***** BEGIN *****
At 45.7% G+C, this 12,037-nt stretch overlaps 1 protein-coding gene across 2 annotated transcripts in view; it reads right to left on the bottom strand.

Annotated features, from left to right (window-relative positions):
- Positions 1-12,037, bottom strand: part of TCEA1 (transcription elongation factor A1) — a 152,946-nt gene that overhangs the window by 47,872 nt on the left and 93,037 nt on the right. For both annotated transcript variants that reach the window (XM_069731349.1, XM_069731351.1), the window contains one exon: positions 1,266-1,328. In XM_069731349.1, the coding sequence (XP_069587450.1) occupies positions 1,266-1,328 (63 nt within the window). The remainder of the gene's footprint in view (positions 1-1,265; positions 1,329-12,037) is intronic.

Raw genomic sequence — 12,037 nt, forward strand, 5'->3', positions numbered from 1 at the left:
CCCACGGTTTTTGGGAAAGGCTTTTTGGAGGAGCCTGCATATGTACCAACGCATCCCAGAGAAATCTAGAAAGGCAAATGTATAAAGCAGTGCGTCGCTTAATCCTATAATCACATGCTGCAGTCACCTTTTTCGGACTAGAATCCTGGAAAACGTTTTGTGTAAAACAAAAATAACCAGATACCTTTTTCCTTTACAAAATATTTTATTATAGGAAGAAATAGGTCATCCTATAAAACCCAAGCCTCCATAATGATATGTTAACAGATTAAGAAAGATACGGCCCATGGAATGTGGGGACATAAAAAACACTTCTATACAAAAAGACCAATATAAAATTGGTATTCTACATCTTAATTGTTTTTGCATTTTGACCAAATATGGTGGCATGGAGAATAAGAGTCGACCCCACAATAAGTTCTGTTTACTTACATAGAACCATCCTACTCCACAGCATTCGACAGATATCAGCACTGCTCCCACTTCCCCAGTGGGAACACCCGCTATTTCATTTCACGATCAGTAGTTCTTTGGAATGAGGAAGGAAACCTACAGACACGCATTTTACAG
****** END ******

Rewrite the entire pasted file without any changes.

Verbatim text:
At 45.7% G+C, this 12,037-nt stretch overlaps 1 protein-coding gene across 2 annotated transcripts in view; it reads right to left on the bottom strand.

Annotated features, from left to right (window-relative positions):
- Positions 1-12,037, bottom strand: part of TCEA1 (transcription elongation factor A1) — a 152,946-nt gene that overhangs the window by 47,872 nt on the left and 93,037 nt on the right. For both annotated transcript variants that reach the window (XM_069731349.1, XM_069731351.1), the window contains one exon: positions 1,266-1,328. In XM_069731349.1, the coding sequence (XP_069587450.1) occupies positions 1,266-1,328 (63 nt within the window). The remainder of the gene's footprint in view (positions 1-1,265; positions 1,329-12,037) is intronic.

Raw genomic sequence — 12,037 nt, forward strand, 5'->3', positions numbered from 1 at the left:
CCCACGGTTTTTGGGAAAGGCTTTTTGGAGGAGCCTGCATATGTACCAACGCATCCCAGAGAAATCTAGAAAGGCAAATGTATAAAGCAGTGCGTCGCTTAATCCTATAATCACATGCTGCAGTCACCTTTTTCGGACTAGAATCCTGGAAAACGTTTTGTGTAAAACAAAAATAACCAGATACCTTTTTCCTTTACAAAATATTTTATTATAGGAAGAAATAGGTCATCCTATAAAACCCAAGCCTCCATAATGATATGTTAACAGATTAAGAAAGATACGGCCCATGGAATGTGGGGACATAAAAAACACTTCTATACAAAAAGACCAATATAAAATTGGTATTCTACATCTTAATTGTTTTTGCATTTTGACCAAATATGGTGGCATGGAGAATAAGAGTCGACCCCACAATAAGTTCTGTTTACTTACATAGAACCATCCTACTCCACAGCATTCGACAGATATCAGCACTGCTCCCACTTCCCCAGTGGGAACACCCGCTATTTCATTTCACGATCAGTAGTTCTTTGGAATGAGGAAGGAAACCTACAGACACGCATTTTACAG